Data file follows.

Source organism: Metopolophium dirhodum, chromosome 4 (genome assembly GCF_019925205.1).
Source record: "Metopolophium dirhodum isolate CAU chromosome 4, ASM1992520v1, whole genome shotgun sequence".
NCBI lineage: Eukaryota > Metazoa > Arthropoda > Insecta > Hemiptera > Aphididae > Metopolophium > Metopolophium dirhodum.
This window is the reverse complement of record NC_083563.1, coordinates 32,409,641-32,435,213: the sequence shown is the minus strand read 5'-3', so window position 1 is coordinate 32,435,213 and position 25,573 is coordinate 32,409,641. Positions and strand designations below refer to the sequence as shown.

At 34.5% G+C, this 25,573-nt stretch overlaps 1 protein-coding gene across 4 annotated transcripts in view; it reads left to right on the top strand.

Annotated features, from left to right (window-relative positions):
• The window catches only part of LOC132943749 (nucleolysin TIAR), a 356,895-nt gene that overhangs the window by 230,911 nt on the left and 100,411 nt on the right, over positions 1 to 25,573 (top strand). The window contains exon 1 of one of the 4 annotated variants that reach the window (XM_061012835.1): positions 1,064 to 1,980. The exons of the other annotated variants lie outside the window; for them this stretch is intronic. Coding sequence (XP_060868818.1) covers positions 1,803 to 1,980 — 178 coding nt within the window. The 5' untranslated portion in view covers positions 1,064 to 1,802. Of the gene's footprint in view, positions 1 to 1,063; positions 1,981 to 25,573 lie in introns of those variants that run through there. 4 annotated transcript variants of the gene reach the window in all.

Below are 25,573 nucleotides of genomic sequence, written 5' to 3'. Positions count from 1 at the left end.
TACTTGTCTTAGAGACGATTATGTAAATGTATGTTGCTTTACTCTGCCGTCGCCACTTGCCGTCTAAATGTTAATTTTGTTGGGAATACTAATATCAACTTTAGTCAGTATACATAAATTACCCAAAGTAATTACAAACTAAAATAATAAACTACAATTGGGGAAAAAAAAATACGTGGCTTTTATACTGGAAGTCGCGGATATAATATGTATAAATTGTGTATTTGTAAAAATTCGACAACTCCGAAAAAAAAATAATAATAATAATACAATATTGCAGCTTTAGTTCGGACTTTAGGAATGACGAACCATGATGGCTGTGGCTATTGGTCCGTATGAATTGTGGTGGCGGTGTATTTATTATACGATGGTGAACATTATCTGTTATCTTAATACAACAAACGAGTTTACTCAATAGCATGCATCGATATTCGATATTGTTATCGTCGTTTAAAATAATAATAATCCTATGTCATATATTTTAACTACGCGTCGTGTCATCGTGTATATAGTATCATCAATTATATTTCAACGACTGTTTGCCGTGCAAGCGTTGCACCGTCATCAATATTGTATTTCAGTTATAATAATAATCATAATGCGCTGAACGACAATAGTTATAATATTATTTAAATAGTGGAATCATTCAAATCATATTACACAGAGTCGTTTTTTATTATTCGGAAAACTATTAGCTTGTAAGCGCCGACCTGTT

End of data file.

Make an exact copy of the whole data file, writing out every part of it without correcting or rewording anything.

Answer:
Source organism: Metopolophium dirhodum, chromosome 4 (genome assembly GCF_019925205.1).
Source record: "Metopolophium dirhodum isolate CAU chromosome 4, ASM1992520v1, whole genome shotgun sequence".
NCBI lineage: Eukaryota > Metazoa > Arthropoda > Insecta > Hemiptera > Aphididae > Metopolophium > Metopolophium dirhodum.
This window is the reverse complement of record NC_083563.1, coordinates 32,409,641-32,435,213: the sequence shown is the minus strand read 5'-3', so window position 1 is coordinate 32,435,213 and position 25,573 is coordinate 32,409,641. Positions and strand designations below refer to the sequence as shown.

At 34.5% G+C, this 25,573-nt stretch overlaps 1 protein-coding gene across 4 annotated transcripts in view; it reads left to right on the top strand.

Annotated features, from left to right (window-relative positions):
• The window catches only part of LOC132943749 (nucleolysin TIAR), a 356,895-nt gene that overhangs the window by 230,911 nt on the left and 100,411 nt on the right, over positions 1 to 25,573 (top strand). The window contains exon 1 of one of the 4 annotated variants that reach the window (XM_061012835.1): positions 1,064 to 1,980. The exons of the other annotated variants lie outside the window; for them this stretch is intronic. Coding sequence (XP_060868818.1) covers positions 1,803 to 1,980 — 178 coding nt within the window. The 5' untranslated portion in view covers positions 1,064 to 1,802. Of the gene's footprint in view, positions 1 to 1,063; positions 1,981 to 25,573 lie in introns of those variants that run through there. 4 annotated transcript variants of the gene reach the window in all.

Below are 25,573 nucleotides of genomic sequence, written 5' to 3'. Positions count from 1 at the left end.
TACTTGTCTTAGAGACGATTATGTAAATGTATGTTGCTTTACTCTGCCGTCGCCACTTGCCGTCTAAATGTTAATTTTGTTGGGAATACTAATATCAACTTTAGTCAGTATACATAAATTACCCAAAGTAATTACAAACTAAAATAATAAACTACAATTGGGGAAAAAAAAATACGTGGCTTTTATACTGGAAGTCGCGGATATAATATGTATAAATTGTGTATTTGTAAAAATTCGACAACTCCGAAAAAAAAATAATAATAATAATACAATATTGCAGCTTTAGTTCGGACTTTAGGAATGACGAACCATGATGGCTGTGGCTATTGGTCCGTATGAATTGTGGTGGCGGTGTATTTATTATACGATGGTGAACATTATCTGTTATCTTAATACAACAAACGAGTTTACTCAATAGCATGCATCGATATTCGATATTGTTATCGTCGTTTAAAATAATAATAATCCTATGTCATATATTTTAACTACGCGTCGTGTCATCGTGTATATAGTATCATCAATTATATTTCAACGACTGTTTGCCGTGCAAGCGTTGCACCGTCATCAATATTGTATTTCAGTTATAATAATAATCATAATGCGCTGAACGACAATAGTTATAATATTATTTAAATAGTGGAATCATTCAAATCATATTACACAGAGTCGTTTTTTATTATTCGGAAAACTATTAGCTTGTAAGCGCCGACCTGTT